MONTROSE – School starts Aug. 23 in Montrose County, and the Montrose School Board met with county administrators Tuesday morning for a crash course in how the school system is doing, overall.
Principals and assistant principals from the county’s 15 schools, which serve 6,311 students, received a thick booklet titled “State of the District — 2010-11 School Year.”
Several staff members gave presentations to the administrators including the good news that graduation rates for Montrose High and Olathe high are 14 and 16 points higher than the state average, respectively.
Graduation rates for 2010 won’t be ready until January of 2011, but the 2009 graduation rate for Montrose High was 88.6 percent for 2009 and 90.2 percent for Olathe High. The state average for 2009 was 74.6 percent.
There was more good news with the release Tuesday of the state CSAP scores, for the Colorado Student Assessment Program, which showed improvement across the district.
Although individual schools showed both losses and gains on the scores, a few scores show dramatic increases. Cottonwood Elementary went from 65 percent proficiency in third grade math last year to 87 percent proficiency in 2010. Oak Grove Elementary also jumped from 66 percent proficiency in math to 82 percent this year. Complete results can be viewed at the state Department of Education website at www.cde.state.co.us.
The Denver Post noted in a story on Tuesday that this was the first time CSAP scores had been presented without a governor’s news conference or fanfare, “an indication the state is shifting its focus from CSAP to a much broader look at schools through its performance reports, set for release later this year.”
The state will release its first school performance reports in December, according to the Post, when it will “look at CSAP scores, ACT results, how well the schools are growing academically and whether they are preparing students for their post-secondary lives.”
According to the article, the change in school ratings was mandated by the state legislature in 2009 “to create a new education accountability system for the state.” Schools will be ranked on a continuum that ranges from “accredited with distinction” to “accredited with a turnaround plan.”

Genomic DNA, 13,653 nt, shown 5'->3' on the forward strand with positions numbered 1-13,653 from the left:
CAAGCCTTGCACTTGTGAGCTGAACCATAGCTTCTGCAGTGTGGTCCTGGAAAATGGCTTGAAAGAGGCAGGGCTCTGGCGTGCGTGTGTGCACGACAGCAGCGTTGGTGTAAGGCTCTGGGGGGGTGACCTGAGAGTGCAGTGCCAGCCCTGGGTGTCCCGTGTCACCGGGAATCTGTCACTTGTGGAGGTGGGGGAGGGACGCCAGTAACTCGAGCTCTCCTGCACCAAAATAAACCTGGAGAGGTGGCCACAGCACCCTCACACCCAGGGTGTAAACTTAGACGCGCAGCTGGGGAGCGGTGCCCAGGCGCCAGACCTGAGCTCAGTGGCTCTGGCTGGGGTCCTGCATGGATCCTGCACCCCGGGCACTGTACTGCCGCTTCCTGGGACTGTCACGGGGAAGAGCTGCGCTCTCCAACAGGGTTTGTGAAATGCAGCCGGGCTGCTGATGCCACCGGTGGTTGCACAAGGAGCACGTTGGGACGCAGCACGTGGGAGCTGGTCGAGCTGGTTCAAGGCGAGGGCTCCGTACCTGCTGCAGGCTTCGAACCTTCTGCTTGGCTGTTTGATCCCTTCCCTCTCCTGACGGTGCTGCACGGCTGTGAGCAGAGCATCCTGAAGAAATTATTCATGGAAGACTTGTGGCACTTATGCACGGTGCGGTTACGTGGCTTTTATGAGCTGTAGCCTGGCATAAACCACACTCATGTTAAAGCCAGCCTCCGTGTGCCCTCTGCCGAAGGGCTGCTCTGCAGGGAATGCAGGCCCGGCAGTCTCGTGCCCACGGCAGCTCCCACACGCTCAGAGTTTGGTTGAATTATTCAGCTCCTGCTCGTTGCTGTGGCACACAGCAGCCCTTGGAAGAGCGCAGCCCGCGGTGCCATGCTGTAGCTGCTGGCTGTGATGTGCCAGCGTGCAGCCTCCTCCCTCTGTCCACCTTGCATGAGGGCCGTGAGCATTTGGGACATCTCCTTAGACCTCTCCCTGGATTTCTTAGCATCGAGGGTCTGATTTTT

Curriculum director Sheryl Solow announced the results at the Tuesday morning meeting and said the news had been embargoed until 10 a.m. that day.
Solow said that CSAP scores can be expected to fluctuate from year to year, but the real test of a school is how well it has done over time. Olathe Elementary is an example of a school that has done well in longitudinal studies, she said, and was recently honored by the state.
In a June 16 letter to Olathe Elementary principal Joe Brummitt from the state Department of Education, Commissioner of Education Dwight Jones wrote that the school has been selected to receive a Centers of Excellence Award, given each year to schools that “demonstrate the highest rates of student longitudinal academic growth” and have a student population considered at least 75 percent at risk.
Jones wrote that the award was authorized by the legislature last year “to recognize and reward the success of those schools that produce outstanding academic growth, even in the fact of significant challenges. I commend the Olathe Elementary School for being one of the first recipients of this prestigious honor.”
Along with the award comes a check for $10,000, which Brummitt said he hasn’t seen yet, but he will put to good use, probably for professional development.
Olathe Elementary went from eight periods to seven periods in the school day starting this semester, Brummitt said, but the day is a few minutes longer. He credited his staff with the school’s success, and said his leadership team worked hard on a new vision for the school that emphasizes three things: “excellence, accountability, and dare to dream.”